Mitt Romney's senior adviser Eric Fehrnstrom said President Barack Obama has "lost his credibility" with a series of attacks on his Republican rival.First of all, Eric Fehrnstrom giving lessons on how to take the high road is like Dick Cheney giving lessons on how to shoot straight. Your best move is to do the opposite of whatever he says—and to duck for cover if you're in his line of sight.
"When you start running ads accusing you opponent of killing people, then you have lost your credibility," Fehrnstrom told reporters at a briefing at campaign headquarters today.
"I don't think a world champion limbo dancer could get any lower than the Obama campaign right now," he added.
It's obvious that Fehrnstrom isn't really outraged. Instead, he's scared. He's not indignant—he's freaked out. Fehrnstrom is doing his best to turn two of Mitt Romney's biggest liabilities—his tax return secrecy and his ruthless pursuit of his own self-interest—into assets. He wants people to think of Mitt Romney as the helpless victim of the Obama machine, but it's not going to work, because these are both problems Mitt Romney created.
When it comes to Romney's tax returns, Fehrnstrom can whine all he wants about Harry Reid, but the bottom line is that Romney is the one who is refusing to come clean. Romney is the one who could answer all the questions by releasing his tax returns. It's entirely in his hand. And as long as Romney keeps on hiding the tax returns, the speculation about what he's trying to keep secret will continue to grow. The notion that this is somehow Obama's fault is totally absurd.
It's equally absurd for Fehrnstrom to claim that Obama (or his allies) are "accusing [Romney] of killing people." Fehrnstrom is talking about that Priorities USA ad featuring Bain layoff victim Joe Soptic, who lost his job and health insurance in 2001 and whose wife died of cancer in 2006 after losing her own health insurance. Romney and Bain made millions on the deal and Soptic and his coworkers were left holding the bag. But acknowledging those facts—and pointing out the callous nature of Romney's business practices—is not the same thing as accusing Romney of pulling the trigger on a gun. To claim otherwise is to dodge the issue. Mitt Romney is no George Zimmerman. But he's not George Romney either.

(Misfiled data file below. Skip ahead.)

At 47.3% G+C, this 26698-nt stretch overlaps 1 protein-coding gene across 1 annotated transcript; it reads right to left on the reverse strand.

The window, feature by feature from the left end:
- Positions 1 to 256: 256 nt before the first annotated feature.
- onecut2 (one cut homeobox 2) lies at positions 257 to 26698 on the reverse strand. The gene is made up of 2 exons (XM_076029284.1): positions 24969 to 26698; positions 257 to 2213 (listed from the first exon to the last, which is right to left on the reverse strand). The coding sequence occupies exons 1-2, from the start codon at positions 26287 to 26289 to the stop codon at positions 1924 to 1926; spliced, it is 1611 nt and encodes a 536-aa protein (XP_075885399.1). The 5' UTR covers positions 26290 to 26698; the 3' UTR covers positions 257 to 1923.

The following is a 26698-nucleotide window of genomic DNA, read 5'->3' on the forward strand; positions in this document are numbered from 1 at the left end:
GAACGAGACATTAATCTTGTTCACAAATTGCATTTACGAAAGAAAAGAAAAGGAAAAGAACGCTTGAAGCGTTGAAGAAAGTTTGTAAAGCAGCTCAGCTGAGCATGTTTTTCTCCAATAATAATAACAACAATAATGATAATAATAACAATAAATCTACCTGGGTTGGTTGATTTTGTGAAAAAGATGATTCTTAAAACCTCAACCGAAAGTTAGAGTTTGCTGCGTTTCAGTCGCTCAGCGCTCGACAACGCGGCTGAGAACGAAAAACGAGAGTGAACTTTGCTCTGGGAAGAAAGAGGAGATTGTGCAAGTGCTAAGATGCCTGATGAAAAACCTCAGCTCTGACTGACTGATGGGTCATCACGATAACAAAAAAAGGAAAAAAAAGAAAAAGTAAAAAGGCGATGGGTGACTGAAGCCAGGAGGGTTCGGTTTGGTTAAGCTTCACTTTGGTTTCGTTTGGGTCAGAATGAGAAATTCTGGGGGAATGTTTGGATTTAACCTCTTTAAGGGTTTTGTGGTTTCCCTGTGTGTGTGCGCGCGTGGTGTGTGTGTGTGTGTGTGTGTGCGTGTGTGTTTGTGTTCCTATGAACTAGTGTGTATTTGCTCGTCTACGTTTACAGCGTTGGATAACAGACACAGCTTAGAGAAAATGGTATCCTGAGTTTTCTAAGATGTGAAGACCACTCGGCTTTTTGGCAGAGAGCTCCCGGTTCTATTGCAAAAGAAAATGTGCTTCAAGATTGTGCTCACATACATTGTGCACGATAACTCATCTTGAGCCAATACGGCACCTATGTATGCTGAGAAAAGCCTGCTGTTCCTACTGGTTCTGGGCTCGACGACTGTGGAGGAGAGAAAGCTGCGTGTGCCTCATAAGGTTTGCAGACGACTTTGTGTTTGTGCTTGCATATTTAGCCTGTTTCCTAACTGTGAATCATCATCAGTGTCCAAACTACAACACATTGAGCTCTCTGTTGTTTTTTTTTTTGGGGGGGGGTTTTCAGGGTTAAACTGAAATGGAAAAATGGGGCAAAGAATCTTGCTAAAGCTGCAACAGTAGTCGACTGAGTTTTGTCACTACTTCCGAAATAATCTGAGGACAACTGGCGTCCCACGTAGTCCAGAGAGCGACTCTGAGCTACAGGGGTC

The Soptic story isn't just about Romney's business practices, either. It also is connected with the larger battle over health care reform and Obamacare. Even Romney's own campaign tacitly acknowledged this earlier in the week when they argued that if Soptic had been in Massachusetts, he'd have had health coverage thanks to Romneycare. If Romney supported a universal coverage on a national basis, that would have been a good argument to make on his behalf, but even though he once supported taking Romneycare national, he's now against it—simply because it's now called Obamacare. If he hadn't flip-flopped, he couldn't have won his party's nomination, so instead of standing by his record, he whipped out the Etch A Sketch. And now, if Romney gets his way, the Joe Soptics of the world will once again have to deal with insecurity of health insurance coverage that can be stripped away from them at the drop of a hat.
As I wrote yesterday, the thing that unites all of this is that Romney always does what he calculates to be in his own best interest. Whether its seeking tax shelters, hiding his tax returns, bleeding companies dry, or cynically reversing his position on whether all Americans should have health insurance, Romney does what he thinks is best for himself. He's not worried about others. That's the what Joe Soptic story is about. And if Soptic's story makes Romney's advisers upset, then the person the person they should talk to is Mitt Romney. Not Barack Obama.